|Publication number||US5752213 A|
|Application number||US 08/609,028|
|Publication date||May 12, 1998|
|Filing date||Feb 29, 1996|
|Priority date||Feb 29, 1996|
|Publication number||08609028, 609028, US 5752213 A, US 5752213A, US-A-5752213, US5752213 A, US5752213A|
|Inventors||Bruce David Bryant, Vasanth Krishnaswami, Kenneth Andrew Marko|
|Original Assignee||Ford Global Technologies, Inc.|
|Export Citation||BiBTeX, EndNote, RefMan|
|Patent Citations (15), Non-Patent Citations (6), Referenced by (7), Classifications (11), Legal Events (7)|
|External Links: USPTO, USPTO Assignment, Espacenet|
The present invention relates in general to misfire detection in internal combustion engines, and more specifically to a system and method that filters out irregularities in measured crankshaft acceleration introduced when measuring crankshaft rotation at a section of the crankshaft that is less damped to torsional oscillations than is another crankshaft section.
In crankshaft based misfire detection methods, the failure of one or more cylinders to produce power during its respective power stroke is detected by sensing very small changes in the velocity (and thus acceleration) of the engine crankshaft. Since the velocity during each velocity measuring interval of engine rotation is determined according to the rotational arc Δθ covered by the interval divided by the time ΔT required to pass through the arc, the measured values for both Δθ and ΔT must be measured sufficiently accurately to provide the sensitivity required to detect such small velocity changes.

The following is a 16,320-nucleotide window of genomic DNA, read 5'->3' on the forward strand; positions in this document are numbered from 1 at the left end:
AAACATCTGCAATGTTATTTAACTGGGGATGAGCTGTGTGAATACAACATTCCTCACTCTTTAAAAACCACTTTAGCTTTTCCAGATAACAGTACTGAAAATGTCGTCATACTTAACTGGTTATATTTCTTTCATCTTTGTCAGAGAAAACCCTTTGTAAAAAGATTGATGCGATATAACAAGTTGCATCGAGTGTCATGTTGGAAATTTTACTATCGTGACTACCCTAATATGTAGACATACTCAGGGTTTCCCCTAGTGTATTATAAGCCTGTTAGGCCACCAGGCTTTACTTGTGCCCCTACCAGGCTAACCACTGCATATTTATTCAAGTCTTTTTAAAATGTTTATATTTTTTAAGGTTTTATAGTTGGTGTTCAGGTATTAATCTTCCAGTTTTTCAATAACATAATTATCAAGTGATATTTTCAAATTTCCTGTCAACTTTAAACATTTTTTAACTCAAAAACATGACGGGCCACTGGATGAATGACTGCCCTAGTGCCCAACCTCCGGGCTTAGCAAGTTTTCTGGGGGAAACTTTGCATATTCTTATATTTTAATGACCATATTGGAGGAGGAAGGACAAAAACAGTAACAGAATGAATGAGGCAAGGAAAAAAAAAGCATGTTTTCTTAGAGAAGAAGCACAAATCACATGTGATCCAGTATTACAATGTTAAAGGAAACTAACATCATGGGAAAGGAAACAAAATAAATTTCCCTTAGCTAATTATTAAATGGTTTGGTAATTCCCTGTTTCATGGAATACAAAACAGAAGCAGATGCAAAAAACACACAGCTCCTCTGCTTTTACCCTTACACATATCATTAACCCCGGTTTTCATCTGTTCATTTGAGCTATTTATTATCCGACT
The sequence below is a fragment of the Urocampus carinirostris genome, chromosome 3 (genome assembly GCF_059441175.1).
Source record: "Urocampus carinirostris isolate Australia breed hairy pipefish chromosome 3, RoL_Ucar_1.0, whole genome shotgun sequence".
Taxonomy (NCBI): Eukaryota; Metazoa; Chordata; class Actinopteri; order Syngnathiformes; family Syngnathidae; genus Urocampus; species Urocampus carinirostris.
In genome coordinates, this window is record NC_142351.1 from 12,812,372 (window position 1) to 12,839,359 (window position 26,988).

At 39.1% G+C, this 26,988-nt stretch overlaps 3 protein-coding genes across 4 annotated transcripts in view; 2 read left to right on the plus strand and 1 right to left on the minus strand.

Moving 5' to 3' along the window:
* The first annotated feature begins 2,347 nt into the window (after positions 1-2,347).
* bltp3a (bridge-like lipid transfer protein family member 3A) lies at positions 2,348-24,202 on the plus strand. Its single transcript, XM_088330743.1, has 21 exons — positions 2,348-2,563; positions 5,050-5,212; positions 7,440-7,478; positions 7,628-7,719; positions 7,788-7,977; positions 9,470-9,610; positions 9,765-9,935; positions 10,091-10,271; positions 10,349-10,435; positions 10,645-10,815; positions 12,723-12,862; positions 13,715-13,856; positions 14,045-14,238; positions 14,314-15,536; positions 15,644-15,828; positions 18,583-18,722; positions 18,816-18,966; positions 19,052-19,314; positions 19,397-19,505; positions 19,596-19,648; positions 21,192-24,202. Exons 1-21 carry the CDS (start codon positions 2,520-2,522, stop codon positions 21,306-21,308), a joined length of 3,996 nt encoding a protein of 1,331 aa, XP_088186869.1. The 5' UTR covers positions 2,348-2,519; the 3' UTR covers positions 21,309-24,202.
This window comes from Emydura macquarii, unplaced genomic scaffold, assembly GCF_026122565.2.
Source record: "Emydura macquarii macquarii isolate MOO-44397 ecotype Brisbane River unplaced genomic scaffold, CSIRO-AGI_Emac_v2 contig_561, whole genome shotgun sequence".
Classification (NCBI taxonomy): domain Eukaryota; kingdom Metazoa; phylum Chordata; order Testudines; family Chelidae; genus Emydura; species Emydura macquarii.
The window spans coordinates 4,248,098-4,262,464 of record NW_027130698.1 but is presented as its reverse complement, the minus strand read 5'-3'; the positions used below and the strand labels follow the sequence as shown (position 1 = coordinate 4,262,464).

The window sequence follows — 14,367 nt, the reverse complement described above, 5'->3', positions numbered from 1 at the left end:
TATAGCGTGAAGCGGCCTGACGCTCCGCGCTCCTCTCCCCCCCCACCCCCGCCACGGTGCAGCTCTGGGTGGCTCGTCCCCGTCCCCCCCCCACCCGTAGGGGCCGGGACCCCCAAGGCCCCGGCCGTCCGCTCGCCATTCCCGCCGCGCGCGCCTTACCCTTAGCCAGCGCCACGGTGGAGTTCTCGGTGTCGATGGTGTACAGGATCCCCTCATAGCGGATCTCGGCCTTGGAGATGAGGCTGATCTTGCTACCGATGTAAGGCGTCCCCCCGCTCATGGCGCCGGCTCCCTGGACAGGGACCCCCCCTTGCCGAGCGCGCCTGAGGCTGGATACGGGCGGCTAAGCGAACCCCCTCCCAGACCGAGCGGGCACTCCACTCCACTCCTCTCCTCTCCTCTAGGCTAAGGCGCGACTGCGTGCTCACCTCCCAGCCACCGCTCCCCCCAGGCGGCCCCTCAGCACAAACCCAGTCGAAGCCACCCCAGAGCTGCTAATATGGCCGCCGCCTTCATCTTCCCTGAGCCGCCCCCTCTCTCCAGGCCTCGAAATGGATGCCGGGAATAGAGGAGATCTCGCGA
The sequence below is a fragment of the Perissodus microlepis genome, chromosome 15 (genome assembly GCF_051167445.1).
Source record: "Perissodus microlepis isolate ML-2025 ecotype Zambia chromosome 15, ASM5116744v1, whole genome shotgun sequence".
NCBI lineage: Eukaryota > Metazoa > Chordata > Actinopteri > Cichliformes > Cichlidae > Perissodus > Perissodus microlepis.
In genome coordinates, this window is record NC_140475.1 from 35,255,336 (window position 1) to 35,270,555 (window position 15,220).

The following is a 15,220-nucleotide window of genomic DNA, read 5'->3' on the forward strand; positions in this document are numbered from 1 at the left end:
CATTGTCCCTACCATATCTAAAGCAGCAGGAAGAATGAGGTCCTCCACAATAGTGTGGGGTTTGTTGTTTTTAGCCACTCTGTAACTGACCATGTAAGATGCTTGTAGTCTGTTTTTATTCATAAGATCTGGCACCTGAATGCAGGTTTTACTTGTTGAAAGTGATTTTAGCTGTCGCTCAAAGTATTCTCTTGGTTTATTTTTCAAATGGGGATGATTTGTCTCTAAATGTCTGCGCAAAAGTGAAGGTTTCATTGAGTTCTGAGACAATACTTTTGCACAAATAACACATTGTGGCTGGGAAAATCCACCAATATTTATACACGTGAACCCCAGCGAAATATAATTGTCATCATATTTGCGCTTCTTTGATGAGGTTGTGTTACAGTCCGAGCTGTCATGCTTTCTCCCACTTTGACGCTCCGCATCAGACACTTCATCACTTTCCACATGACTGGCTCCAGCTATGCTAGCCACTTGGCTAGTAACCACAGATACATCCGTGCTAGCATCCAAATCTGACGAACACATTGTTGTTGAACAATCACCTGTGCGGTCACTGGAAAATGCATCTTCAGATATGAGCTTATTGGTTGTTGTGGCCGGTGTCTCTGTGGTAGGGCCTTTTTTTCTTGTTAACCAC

Crankshaft based misfire detection methods are discussed in U.S. Pat. No. 5,044,194, U.S. Pat. No. 5,056,360, and U.S. Pat. No. 5,109,695, all hereby incorporated by reference. Such methods perform well under certain engine operating conditions. However, at certain combinations of engine speed and engine load, the accuracy of crankshaft based misfire detection methods typically decreases. For example, with an engine operating at high speed and low load, systematic irregularities in the measured crankshaft velocity interfere with reliable differentiation between misfires and proper firings of individual cylinders.
A significant source of such irregularity is the presence of position errors in determining the rotational arcs during each measuring interval. Engine rotational position is monitored using a rotor having vanes, teeth, or slots disposed thereon for interacting with magnetic or optical sensors at predetermined points in the rotation of the engine crankshaft. One source of position error results from the rotor wheel profile. During manufacture of a wheel, errors occur between the desired and actual positions for position markers on the wheel. Any deviation of the actual angle Δθ from the assumed value results in velocity and acceleration errors. This type of position error is discussed in U.S. Pat. No. 5,117,681, which is incorporated herein by reference.